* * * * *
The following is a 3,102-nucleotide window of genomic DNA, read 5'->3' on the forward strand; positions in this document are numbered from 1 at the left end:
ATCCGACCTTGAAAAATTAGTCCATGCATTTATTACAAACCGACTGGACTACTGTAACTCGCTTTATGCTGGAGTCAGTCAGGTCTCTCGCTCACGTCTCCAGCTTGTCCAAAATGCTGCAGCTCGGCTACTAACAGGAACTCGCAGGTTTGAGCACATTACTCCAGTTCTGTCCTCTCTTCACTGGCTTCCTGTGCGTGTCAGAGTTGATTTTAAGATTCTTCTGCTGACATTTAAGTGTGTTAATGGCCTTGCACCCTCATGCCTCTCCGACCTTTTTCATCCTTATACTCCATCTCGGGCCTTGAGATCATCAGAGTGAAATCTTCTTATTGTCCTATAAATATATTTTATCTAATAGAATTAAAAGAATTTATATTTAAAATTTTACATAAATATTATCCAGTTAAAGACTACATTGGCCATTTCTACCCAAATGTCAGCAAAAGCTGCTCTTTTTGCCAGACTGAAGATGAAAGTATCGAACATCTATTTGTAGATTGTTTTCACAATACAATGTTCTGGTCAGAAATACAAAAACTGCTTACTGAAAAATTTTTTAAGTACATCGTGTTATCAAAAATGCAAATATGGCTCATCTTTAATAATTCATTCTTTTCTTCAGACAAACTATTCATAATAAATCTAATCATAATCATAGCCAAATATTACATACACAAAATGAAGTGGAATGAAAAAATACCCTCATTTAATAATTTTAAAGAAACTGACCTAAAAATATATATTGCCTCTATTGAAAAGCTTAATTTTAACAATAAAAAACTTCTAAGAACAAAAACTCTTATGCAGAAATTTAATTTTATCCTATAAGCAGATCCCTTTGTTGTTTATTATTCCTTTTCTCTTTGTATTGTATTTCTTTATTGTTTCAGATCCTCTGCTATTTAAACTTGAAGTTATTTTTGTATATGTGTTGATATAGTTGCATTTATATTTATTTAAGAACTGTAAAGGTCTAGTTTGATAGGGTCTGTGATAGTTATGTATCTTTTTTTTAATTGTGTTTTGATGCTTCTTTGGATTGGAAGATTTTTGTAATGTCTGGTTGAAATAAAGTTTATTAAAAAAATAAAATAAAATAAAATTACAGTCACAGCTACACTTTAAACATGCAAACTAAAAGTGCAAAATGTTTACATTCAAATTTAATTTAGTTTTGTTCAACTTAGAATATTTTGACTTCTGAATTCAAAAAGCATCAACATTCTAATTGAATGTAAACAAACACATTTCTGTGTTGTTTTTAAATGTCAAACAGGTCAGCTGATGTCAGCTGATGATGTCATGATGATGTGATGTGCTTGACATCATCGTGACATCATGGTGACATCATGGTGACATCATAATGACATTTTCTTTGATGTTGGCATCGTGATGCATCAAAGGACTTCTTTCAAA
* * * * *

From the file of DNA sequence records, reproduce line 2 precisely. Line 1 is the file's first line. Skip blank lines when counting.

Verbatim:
ATCCGACCTTGAAAAATTAGTCCATGCATTTATTACAAACCGACTGGACTACTGTAACTCGCTTTATGCTGGAGTCAGTCAGGTCTCTCGCTCACGTCTCCAGCTTGTCCAAAATGCTGCAGCTCGGCTACTAACAGGAACTCGCAGGTTTGAGCACATTACTCCAGTTCTGTCCTCTCTTCACTGGCTTCCTGTGCGTGTCAGAGTTGATTTTAAGATTCTTCTGCTGACATTTAAGTGTGTTAATGGCCTTGCACCCTCATGCCTCTCCGACCTTTTTCATCCTTATACTCCATCTCGGGCCTTGAGATCATCAGAGTGAAATCTTCTTATTGTCCTATAAATATATTTTATCTAATAGAATTAAAAGAATTTATATTTAAAATTTTACATAAATATTATCCAGTTAAAGACTACATTGGCCATTTCTACCCAAATGTCAGCAAAAGCTGCTCTTTTTGCCAGACTGAAGATGAAAGTATCGAACATCTATTTGTAGATTGTTTTCACAATACAATGTTCTGGTCAGAAATACAAAAACTGCTTACTGAAAAATTTTTTAAGTACATCGTGTTATCAAAAATGCAAATATGGCTCATCTTTAATAATTCATTCTTTTCTTCAGACAAACTATTCATAATAAATCTAATCATAATCATAGCCAAATATTACATACACAAAATGAAGTGGAATGAAAAAATACCCTCATTTAATAATTTTAAAGAAACTGACCTAAAAATATATATTGCCTCTATTGAAAAGCTTAATTTTAACAATAAAAAACTTCTAAGAACAAAAACTCTTATGCAGAAATTTAATTTTATCCTATAAGCAGATCCCTTTGTTGTTTATTATTCCTTTTCTCTTTGTATTGTATTTCTTTATTGTTTCAGATCCTCTGCTATTTAAACTTGAAGTTATTTTTGTATATGTGTTGATATAGTTGCATTTATATTTATTTAAGAACTGTAAAGGTCTAGTTTGATAGGGTCTGTGATAGTTATGTATCTTTTTTTTAATTGTGTTTTGATGCTTCTTTGGATTGGAAGATTTTTGTAATGTCTGGTTGAAATAAAGTTTATTAAAAAAATAAAATAAAATAAAATTACAGTCACAGCTACACTTTAAACATGCAAACTAAAAGTGCAAAATGTTTACATTCAAATTTAATTTAGTTTTGTTCAACTTAGAATATTTTGACTTCTGAATTCAAAAAGCATCAACATTCTAATTGAATGTAAACAAACACATTTCTGTGTTGTTTTTAAATGTCAAACAGGTCAGCTGATGTCAGCTGATGATGTCATGATGATGTGATGTGCTTGACATCATCGTGACATCATGGTGACATCATGGTGACATCATAATGACATTTTCTTTGATGTTGGCATCGTGATGCATCAAAGGACTTCTTTCAAA